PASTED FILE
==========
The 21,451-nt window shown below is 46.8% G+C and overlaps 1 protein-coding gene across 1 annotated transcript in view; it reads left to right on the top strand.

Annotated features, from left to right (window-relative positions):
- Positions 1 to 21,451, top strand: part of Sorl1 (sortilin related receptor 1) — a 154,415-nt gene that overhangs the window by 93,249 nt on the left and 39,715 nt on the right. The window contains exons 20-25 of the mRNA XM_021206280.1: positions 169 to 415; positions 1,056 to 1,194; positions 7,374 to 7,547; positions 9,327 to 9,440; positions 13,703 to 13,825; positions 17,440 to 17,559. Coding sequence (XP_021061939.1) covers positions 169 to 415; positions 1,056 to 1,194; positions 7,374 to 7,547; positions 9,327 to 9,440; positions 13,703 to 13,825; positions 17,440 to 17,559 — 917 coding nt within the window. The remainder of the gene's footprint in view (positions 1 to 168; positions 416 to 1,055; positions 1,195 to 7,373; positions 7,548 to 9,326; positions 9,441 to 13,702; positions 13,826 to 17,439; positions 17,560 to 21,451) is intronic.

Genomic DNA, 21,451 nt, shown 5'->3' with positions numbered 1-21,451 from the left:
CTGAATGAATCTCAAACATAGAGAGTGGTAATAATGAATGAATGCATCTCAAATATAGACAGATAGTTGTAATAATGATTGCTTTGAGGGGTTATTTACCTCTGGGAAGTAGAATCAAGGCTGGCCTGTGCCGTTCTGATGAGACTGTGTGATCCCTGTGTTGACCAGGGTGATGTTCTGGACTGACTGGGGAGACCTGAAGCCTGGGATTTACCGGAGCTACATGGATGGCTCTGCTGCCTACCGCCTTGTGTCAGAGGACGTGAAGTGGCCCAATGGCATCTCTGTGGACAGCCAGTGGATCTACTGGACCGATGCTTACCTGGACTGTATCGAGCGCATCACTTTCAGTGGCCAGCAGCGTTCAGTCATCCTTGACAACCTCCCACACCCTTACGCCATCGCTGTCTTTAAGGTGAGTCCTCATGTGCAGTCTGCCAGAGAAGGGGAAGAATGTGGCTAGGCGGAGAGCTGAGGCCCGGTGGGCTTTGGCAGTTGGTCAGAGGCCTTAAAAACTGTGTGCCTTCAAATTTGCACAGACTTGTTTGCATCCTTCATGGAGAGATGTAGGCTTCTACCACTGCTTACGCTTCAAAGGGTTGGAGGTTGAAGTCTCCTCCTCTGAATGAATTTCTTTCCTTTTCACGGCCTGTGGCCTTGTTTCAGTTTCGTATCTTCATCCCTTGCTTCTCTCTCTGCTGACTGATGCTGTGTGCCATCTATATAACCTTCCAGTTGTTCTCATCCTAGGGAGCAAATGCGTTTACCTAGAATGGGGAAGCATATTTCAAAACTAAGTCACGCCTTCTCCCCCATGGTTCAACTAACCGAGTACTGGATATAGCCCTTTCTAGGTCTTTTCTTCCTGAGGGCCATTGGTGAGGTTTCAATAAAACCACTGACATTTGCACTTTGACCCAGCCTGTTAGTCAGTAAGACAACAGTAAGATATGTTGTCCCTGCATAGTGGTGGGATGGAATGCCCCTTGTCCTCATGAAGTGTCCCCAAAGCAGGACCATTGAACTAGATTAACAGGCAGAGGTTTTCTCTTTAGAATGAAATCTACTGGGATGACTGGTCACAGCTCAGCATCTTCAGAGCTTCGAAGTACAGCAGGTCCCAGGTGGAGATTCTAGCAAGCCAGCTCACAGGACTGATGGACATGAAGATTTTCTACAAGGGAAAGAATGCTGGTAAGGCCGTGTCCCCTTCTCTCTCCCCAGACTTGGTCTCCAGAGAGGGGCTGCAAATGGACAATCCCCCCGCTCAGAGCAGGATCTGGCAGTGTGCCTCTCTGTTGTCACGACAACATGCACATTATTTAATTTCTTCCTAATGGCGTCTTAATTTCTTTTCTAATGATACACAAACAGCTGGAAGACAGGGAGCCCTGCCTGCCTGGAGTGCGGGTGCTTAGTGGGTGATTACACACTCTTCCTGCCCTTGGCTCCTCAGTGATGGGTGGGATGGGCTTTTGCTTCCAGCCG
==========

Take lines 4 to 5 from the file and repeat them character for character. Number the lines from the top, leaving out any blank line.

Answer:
Genomic DNA, 21,451 nt, shown 5'->3' with positions numbered 1-21,451 from the left:
CTGAATGAATCTCAAACATAGAGAGTGGTAATAATGAATGAATGCATCTCAAATATAGACAGATAGTTGTAATAATGATTGCTTTGAGGGGTTATTTACCTCTGGGAAGTAGAATCAAGGCTGGCCTGTGCCGTTCTGATGAGACTGTGTGATCCCTGTGTTGACCAGGGTGATGTTCTGGACTGACTGGGGAGACCTGAAGCCTGGGATTTACCGGAGCTACATGGATGGCTCTGCTGCCTACCGCCTTGTGTCAGAGGACGTGAAGTGGCCCAATGGCATCTCTGTGGACAGCCAGTGGATCTACTGGACCGATGCTTACCTGGACTGTATCGAGCGCATCACTTTCAGTGGCCAGCAGCGTTCAGTCATCCTTGACAACCTCCCACACCCTTACGCCATCGCTGTCTTTAAGGTGAGTCCTCATGTGCAGTCTGCCAGAGAAGGGGAAGAATGTGGCTAGGCGGAGAGCTGAGGCCCGGTGGGCTTTGGCAGTTGGTCAGAGGCCTTAAAAACTGTGTGCCTTCAAATTTGCACAGACTTGTTTGCATCCTTCATGGAGAGATGTAGGCTTCTACCACTGCTTACGCTTCAAAGGGTTGGAGGTTGAAGTCTCCTCCTCTGAATGAATTTCTTTCCTTTTCACGGCCTGTGGCCTTGTTTCAGTTTCGTATCTTCATCCCTTGCTTCTCTCTCTGCTGACTGATGCTGTGTGCCATCTATATAACCTTCCAGTTGTTCTCATCCTAGGGAGCAAATGCGTTTACCTAGAATGGGGAAGCATATTTCAAAACTAAGTCACGCCTTCTCCCCCATGGTTCAACTAACCGAGTACTGGATATAGCCCTTTCTAGGTCTTTTCTTCCTGAGGGCCATTGGTGAGGTTTCAATAAAACCACTGACATTTGCACTTTGACCCAGCCTGTTAGTCAGTAAGACAACAGTAAGATATGTTGTCCCTGCATAGTGGTGGGATGGAATGCCCCTTGTCCTCATGAAGTGTCCCCAAAGCAGGACCATTGAACTAGATTAACAGGCAGAGGTTTTCTCTTTAGAATGAAATCTACTGGGATGACTGGTCACAGCTCAGCATCTTCAGAGCTTCGAAGTACAGCAGGTCCCAGGTGGAGATTCTAGCAAGCCAGCTCACAGGACTGATGGACATGAAGATTTTCTACAAGGGAAAGAATGCTGGTAAGGCCGTGTCCCCTTCTCTCTCCCCAGACTTGGTCTCCAGAGAGGGGCTGCAAATGGACAATCCCCCCGCTCAGAGCAGGATCTGGCAGTGTGCCTCTCTGTTGTCACGACAACATGCACATTATTTAATTTCTTCCTAATGGCGTCTTAATTTCTTTTCTAATGATACACAAACAGCTGGAAGACAGGGAGCCCTGCCTGCCTGGAGTGCGGGTGCTTAGTGGGTGATTACACACTCTTCCTGCCCTTGGCTCCTCAGTGATGGGTGGGATGGGCTTTTGCTTCCAGCCG